Improvements to freshness. [launch codename "Abacus", project codename "Freshness"] We launched an improvement to freshness late last year that was very helpful, but it cost significant machine resources. At the time we decided to roll out the change only for news-related traffic. This month we rolled it out for all queries.

Better indexing of profile pages. [launch codename "Prof-2"] This change improves the comprehensiveness of public profile pages in our index from more than two-hundred social sites.

There are also several updates related to synonyms and universal search results.

But what stood out to you as you read through the 50 search updates for March? Comments are open.

Related Topics: Channel: SEO | Google: SEO | Google: Web Search | Top News


About The Author: is Editor-In-Chief of Search Engine Land. His news career includes time spent in TV, radio, and print journalism. His web career continues to include a small number of SEO and social media consulting clients, as well as regular speaking engagements at marketing events around the U.S. He recently launched a site dedicated to Google Glass called Glass Almanac and also blogs at Small Business Search Marketing. Matt can be found on Twitter at @MattMcGee and/or on Google Plus. You can read Matt's disclosures on his personal blog.

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  • Richard Anthony Ortiz

    What you described here is exactly what stood out for me plus their “Improvements to processing for detection of site quality.” The more Google gives us, the more vague they are. 

  • Simone Luciani

    I’m a bit confused about the anchor text update, which should be a big impact one…

  • Amy Fanter

    Re: Symbols

    I have an set of search terms that have always had better PPC performance with the use of a “hyphen” than without. Perhaps the user, perhaps the visibility, etc.

    While I’ve been told for ages the “hyphen” wont make a difference when we are doing SEO … it does… maybe from a behavior standpoint: maybe users are more apt to see it, click on it, etc.

    All I know is that using them them made a difference for us. Glad to see that Google is going to incorporate

    Perhaps some symbols may inform semantic searches. 

  • Rich Greenwood

    I expect anchor text data will be combined more with the contextual content surrounding the tags. Also think by ‘reasonable’ size images they mean of decent resolution and size, not small images such as thumbnails. Very interested to see feedback and findings from others on the impacts.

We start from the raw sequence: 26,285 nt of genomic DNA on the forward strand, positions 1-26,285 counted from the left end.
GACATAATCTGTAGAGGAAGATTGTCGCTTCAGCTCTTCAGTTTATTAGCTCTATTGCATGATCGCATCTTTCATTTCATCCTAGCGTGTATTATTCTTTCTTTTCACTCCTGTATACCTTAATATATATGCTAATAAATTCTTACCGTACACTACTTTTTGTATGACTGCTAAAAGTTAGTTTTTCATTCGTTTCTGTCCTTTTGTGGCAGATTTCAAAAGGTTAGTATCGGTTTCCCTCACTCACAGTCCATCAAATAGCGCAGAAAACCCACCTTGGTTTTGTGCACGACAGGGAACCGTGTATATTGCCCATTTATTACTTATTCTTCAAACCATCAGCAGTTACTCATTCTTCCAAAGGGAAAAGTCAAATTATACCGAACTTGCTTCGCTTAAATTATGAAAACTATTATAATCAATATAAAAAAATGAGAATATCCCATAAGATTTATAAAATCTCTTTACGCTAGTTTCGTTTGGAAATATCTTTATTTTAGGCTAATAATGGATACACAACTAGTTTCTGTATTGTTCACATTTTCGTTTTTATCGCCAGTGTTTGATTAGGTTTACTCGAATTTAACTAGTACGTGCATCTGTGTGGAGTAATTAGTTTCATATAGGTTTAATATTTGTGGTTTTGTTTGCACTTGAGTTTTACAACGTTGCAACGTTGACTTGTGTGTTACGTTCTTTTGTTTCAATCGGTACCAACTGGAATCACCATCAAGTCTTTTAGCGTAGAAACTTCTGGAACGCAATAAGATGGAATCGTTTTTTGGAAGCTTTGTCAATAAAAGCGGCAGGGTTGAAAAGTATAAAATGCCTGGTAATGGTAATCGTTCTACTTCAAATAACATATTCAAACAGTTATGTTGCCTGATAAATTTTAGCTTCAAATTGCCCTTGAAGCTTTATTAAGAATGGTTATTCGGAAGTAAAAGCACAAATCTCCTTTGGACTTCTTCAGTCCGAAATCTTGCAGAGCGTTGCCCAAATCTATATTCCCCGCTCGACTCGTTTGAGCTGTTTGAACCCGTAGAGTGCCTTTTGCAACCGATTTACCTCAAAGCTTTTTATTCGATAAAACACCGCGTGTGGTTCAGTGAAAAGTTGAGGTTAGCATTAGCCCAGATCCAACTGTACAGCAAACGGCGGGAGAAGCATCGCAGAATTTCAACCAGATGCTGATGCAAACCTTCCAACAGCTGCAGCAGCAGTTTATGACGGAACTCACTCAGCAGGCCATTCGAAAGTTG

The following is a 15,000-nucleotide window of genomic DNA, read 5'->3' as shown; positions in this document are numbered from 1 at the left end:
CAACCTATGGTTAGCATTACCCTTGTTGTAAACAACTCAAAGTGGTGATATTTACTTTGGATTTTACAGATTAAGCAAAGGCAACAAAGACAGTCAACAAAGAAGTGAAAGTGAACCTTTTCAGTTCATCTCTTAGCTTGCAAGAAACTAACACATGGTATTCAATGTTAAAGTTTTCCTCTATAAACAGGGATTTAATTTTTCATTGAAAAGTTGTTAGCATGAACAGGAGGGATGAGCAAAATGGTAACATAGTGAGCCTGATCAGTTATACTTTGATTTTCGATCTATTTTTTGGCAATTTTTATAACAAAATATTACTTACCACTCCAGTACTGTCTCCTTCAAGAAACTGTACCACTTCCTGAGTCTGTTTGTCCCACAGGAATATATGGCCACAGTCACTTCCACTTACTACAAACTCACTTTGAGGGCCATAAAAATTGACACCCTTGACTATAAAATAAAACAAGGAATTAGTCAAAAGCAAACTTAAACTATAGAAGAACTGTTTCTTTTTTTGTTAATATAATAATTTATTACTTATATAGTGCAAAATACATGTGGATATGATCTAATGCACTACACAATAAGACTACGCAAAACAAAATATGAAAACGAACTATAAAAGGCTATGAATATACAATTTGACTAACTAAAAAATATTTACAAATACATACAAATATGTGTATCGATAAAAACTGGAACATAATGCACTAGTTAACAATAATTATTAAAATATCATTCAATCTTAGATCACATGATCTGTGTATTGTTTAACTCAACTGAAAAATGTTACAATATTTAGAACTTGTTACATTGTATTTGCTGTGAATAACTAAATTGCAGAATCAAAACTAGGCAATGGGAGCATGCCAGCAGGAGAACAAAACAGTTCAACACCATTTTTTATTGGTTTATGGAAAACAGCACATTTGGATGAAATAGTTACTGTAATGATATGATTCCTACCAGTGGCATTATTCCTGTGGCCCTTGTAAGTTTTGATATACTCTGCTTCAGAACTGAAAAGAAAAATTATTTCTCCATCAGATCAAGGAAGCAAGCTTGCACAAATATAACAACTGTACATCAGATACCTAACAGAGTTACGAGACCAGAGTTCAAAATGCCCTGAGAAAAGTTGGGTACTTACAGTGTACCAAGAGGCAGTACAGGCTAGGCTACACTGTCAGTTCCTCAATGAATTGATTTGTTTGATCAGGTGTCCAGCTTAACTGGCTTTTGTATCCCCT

• Dino Gomez

    The biggest update seems to come under the project name, “Porky Pig”. Improvements to Freshness further emphasizes the importance of generating content on a frequent basis for website owners in all industries.

  • Gloyns

    Seeing tweaks to both the treatment of anchor text and the emphasis of indexing social profiles, it sounds to me like Google are continuing to add more weight towards social metrics

  • benlanders

    I hope the anchor text update reduces Google’s reliance on the keywords found in the anchor text itself and the overall volume of links and instead places more weight on the authority and relevance of the linking sites!

  • Muneeb Ahmed

    i would totally agree with Gloyns as i’ve seen it myself that google has given some good importance to social metrics wheather its g+ or fb+

    Social presence is important in today’s SEO 

  • Clint Spaulding

    I think the anchor text changes rolled out with the ‘Panda refresh’ that Google tweeted about, if not a few days before it.

    I noticed a drop in rankings for some over-anchored pages, which is actually good news. I shouldn’t have to worry about which anchors I’m getting as long as the link is relevant and authoritative.

  • SEM Media

    The Word “Anchor Text Updates” it little confusing to me. Can some one explain me after this update Does Google will not give value to anchor text?


  • Karthik kumar

    …comprehensiveness of public profile pages? Gonna see Facebook, Twitter and others in SPYW?

  • Kittu K

    “Tweaks to handling of anchor text.”  was rolled out either in last 2 weeks of feb or between 1 – 11th march 2012. I know this for a fact because of all the testing that I was doing on a site. A keywords ranking dropped in one pc & 2 weeks later it hit all other pc. It took a lot of time for the change to reflect in the data centers. 

    One Update not mentioned in this article is: High-quality sites algorithm data update and freshness improvements. [launch codename “mm”, project codename "Panda"] 

    Funny thing here is webmasters shows me “crawl errors” that don’t exist. I don’t know what to make of it.

  • Jen Bac

    “Better interpretation and use of anchor text”. I guess that Google also looks into  the surrounding contents of the anchor text . If it is found relevant or has semantic relationship to the queries then it has higher chance to appear in SERPS.

    This anchor text thing confused me. Would love to hear more about this from here.